Vitamin D Supplements – Who Needs & How Much?

Well, this is going to be a fun one.

Vitamin D3 supplementation is an equal parts compelling and complex subject matter, and I’m thrilled that Canadian supplement company Pascoe has brought me on board to discuss it alongside the promotion of their new Vitapas D Vitamin D supplement, which we’ll revisit a bit later in today’s piece.

Let’s start with two factors that make Vitamin D such a fascinating topic to explore:

  1. It’s found naturally in very few foods
  2. Our skin can make it from the sun, but only half the year.

So right off the bat we can identify it is a very unique compound.

On top of that we have to also explore two questions that arise with the use of any supplement:

  1. Do you need to take it?
  2. If so, how much?

Clearly we have some work to do here, so let’s get to the good stuff.

Vitamin D Status of Canadians

The current consensus is generally that blood levels of Vitamin D that are > or equal to 50 nmol/L are sufficient for the vast majority of people to optimize their bone and general health, although its possible that levels 75 nmol/L and above may confer additional health benefits.

Statistics Canada data suggests that about 2/3 of Canadians are currently above this 50 nmol/L  threshold with the number being higher in the summer (75%) and lower in the winter (60%).

Generally females and those who take Vitamin D supplements had higher levels while males in the 20-39 demographic were most likely to fall beneath this threshold.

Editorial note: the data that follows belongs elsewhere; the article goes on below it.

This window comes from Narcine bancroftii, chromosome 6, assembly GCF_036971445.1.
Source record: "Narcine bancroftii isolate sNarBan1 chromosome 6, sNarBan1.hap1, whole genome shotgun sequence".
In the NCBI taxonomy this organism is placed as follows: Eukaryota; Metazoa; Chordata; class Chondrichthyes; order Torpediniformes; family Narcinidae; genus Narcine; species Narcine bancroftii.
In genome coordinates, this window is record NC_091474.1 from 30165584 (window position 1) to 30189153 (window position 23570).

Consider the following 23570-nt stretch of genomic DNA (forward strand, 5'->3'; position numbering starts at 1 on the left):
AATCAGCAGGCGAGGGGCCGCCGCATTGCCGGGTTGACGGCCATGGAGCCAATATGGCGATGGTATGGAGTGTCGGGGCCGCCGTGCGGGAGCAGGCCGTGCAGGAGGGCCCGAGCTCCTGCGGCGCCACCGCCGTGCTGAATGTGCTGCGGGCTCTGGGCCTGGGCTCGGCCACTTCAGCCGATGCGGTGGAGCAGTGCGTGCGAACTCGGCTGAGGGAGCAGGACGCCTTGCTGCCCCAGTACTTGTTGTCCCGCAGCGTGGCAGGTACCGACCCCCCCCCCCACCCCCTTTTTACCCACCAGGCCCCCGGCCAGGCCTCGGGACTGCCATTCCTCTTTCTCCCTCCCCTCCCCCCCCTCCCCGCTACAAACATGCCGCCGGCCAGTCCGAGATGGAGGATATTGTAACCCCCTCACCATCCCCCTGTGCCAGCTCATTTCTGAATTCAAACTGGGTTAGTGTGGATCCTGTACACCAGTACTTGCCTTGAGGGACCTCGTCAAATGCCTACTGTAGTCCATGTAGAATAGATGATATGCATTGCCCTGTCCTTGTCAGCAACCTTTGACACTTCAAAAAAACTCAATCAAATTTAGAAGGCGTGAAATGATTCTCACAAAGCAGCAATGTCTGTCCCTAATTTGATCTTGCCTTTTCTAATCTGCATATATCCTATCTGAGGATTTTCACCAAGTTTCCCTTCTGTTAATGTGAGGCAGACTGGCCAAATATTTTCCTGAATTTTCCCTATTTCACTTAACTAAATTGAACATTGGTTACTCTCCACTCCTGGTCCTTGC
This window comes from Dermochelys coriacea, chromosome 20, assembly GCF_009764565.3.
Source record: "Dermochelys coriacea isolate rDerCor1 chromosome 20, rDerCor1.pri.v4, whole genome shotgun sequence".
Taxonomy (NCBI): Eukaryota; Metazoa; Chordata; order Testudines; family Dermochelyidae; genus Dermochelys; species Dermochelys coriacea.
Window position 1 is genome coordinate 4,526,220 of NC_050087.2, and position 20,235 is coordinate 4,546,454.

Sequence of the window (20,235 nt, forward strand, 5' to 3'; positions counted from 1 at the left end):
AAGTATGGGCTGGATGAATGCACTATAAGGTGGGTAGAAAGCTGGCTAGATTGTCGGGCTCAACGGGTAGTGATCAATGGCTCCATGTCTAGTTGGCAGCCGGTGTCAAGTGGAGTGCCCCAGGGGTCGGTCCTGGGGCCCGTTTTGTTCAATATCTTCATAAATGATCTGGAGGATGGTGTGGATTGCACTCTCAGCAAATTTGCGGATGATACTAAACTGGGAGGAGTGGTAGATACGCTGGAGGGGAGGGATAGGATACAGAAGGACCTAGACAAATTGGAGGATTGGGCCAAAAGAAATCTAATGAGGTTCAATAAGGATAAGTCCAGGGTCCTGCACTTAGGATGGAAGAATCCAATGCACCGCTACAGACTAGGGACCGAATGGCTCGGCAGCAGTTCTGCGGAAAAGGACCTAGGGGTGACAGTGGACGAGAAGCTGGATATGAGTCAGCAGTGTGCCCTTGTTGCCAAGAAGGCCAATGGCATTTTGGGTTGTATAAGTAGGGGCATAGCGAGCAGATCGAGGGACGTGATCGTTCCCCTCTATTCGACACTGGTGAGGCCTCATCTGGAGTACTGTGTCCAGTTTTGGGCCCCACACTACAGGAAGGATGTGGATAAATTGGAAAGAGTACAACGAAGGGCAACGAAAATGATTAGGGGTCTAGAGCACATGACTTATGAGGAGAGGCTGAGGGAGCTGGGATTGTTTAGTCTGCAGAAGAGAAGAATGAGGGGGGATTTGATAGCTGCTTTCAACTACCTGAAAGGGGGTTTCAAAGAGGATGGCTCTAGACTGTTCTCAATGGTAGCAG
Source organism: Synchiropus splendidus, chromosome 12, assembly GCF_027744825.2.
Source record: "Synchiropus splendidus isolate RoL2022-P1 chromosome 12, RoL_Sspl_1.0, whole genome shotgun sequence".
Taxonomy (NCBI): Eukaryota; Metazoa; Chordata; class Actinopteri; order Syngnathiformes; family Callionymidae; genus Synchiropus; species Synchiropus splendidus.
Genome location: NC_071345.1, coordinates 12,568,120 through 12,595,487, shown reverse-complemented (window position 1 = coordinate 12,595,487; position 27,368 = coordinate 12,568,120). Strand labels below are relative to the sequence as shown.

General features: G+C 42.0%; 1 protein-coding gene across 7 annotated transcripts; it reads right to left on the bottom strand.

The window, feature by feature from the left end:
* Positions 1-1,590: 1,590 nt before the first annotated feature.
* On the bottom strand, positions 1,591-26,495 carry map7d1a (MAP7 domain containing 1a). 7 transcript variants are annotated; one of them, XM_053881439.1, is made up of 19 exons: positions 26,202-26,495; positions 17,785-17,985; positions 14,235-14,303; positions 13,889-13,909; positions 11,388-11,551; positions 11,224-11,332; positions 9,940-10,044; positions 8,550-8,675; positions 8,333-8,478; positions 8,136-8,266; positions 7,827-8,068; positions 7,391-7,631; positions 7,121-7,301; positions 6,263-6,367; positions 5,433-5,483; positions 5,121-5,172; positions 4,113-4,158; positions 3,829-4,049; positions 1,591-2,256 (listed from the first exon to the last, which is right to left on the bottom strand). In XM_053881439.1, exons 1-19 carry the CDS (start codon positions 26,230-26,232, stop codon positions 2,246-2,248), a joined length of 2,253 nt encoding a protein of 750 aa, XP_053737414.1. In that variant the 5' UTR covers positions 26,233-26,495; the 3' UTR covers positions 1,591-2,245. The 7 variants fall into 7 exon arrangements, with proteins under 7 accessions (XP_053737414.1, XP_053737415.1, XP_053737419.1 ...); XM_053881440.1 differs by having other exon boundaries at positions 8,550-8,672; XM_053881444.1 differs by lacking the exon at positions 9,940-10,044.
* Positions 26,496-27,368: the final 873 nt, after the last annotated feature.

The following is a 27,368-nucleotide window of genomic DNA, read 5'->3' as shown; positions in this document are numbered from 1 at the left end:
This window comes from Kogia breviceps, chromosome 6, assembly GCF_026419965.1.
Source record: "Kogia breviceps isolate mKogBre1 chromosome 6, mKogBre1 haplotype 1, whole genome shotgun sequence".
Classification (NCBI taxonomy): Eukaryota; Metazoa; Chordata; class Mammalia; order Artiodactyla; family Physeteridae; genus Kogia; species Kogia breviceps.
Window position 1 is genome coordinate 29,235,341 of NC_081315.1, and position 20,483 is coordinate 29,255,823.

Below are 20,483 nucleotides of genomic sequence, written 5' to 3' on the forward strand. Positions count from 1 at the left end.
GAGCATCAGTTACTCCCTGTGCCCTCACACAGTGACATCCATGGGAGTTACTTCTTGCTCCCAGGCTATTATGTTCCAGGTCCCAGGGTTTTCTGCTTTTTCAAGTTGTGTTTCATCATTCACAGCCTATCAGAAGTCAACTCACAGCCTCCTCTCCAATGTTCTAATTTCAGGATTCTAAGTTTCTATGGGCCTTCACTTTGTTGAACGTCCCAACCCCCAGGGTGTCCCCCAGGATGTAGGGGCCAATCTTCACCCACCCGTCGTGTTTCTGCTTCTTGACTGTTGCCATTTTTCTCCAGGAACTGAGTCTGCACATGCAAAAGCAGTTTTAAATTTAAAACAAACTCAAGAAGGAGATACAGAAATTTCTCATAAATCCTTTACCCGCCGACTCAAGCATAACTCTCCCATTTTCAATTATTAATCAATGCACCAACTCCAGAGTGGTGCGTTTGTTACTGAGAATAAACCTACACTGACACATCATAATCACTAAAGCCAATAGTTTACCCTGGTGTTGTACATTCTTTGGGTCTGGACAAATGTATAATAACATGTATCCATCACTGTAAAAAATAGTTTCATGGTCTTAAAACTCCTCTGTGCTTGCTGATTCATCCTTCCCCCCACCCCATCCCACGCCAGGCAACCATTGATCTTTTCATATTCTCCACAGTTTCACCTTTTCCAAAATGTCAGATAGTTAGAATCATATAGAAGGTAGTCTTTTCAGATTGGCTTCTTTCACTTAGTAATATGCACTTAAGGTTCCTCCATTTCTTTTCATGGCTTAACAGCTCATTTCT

The summer vs winter disparity makes sense because for about half of the year in Canada ( Oct-March) the UV rays from the sun are not strong enough to stimulate sufficient Vitamin D3 production in the skin.

In fact, a 2015 study out of the Canadian Medical Association Journal assessed the role of sun exposure to improve Vitamin D status in Canadians and came to the following conclusion:

“Although sun exposure is an important source of vitamin D, Canadians should look to other safe sources to meet the body’s vitamin D requirements throughout the year.”

That leaves food and supplementation, so let’s explore those next.

Vitamin D In Food & Supplements  – How Much Do You Need?

Vitamin D requirements for those aged 1 and above range from 600 IU to 800 IU (in those 70+) per day.

Fatty fish like salmon and trout contain 100%+ of this requirement in an 150 gram serving, which is why most studies show that eating more fish increases one’s D3 levels.

Egg yolk, canned sardines, milk & fortified milk alternatives also contain meaningful amounts per serving and can play a role in contributing to total daily D3.

Many Vitamin D supplements on the market contain 1,000 IU for this reason, which is about the same amount that’s in 150 grams of salmon or trout – some of the richest dietary sources of D3.

And while many Vitamin D supplements contain 1,000 IU, a number that meets the baseline requirements of an otherwise healthy person, Health Canada recently allowed Vitamin D supplements up to 2,500 IU to be sold without a prescription.

This is actually the per softgel amount in Pascoe’s new Vitapas D product.

So why did Health Canada do this?

Let’s explore that next.